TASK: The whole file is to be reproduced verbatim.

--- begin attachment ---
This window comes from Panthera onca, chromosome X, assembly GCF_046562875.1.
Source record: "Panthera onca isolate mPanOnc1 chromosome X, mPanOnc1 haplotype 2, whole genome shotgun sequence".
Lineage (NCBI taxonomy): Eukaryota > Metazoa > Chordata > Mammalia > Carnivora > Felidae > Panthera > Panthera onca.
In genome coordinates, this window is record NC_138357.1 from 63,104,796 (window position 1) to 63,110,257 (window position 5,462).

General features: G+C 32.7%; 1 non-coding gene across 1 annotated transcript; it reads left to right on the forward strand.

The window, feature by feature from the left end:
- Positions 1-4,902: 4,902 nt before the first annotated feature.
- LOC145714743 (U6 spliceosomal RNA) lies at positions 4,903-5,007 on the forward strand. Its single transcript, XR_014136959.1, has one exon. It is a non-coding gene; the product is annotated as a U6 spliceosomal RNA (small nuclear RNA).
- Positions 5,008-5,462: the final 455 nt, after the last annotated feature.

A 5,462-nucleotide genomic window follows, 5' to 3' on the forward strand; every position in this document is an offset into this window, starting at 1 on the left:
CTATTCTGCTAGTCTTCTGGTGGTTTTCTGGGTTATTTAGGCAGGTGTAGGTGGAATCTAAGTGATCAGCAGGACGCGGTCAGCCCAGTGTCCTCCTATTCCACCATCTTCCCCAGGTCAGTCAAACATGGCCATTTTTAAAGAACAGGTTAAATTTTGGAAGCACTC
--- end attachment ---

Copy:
This window comes from Panthera onca, chromosome X, assembly GCF_046562875.1.
Source record: "Panthera onca isolate mPanOnc1 chromosome X, mPanOnc1 haplotype 2, whole genome shotgun sequence".
Lineage (NCBI taxonomy): Eukaryota > Metazoa > Chordata > Mammalia > Carnivora > Felidae > Panthera > Panthera onca.
In genome coordinates, this window is record NC_138357.1 from 63,104,796 (window position 1) to 63,110,257 (window position 5,462).

General features: G+C 32.7%; 1 non-coding gene across 1 annotated transcript; it reads left to right on the forward strand.

The window, feature by feature from the left end:
- Positions 1-4,902: 4,902 nt before the first annotated feature.
- LOC145714743 (U6 spliceosomal RNA) lies at positions 4,903-5,007 on the forward strand. Its single transcript, XR_014136959.1, has one exon. It is a non-coding gene; the product is annotated as a U6 spliceosomal RNA (small nuclear RNA).
- Positions 5,008-5,462: the final 455 nt, after the last annotated feature.

A 5,462-nucleotide genomic window follows, 5' to 3' on the forward strand; every position in this document is an offset into this window, starting at 1 on the left:
CTATTCTGCTAGTCTTCTGGTGGTTTTCTGGGTTATTTAGGCAGGTGTAGGTGGAATCTAAGTGATCAGCAGGACGCGGTCAGCCCAGTGTCCTCCTATTCCACCATCTTCCCCAGGTCAGTCAAACATGGCCATTTTTAAAGAACAGGTTAAATTTTGGAAGCACTC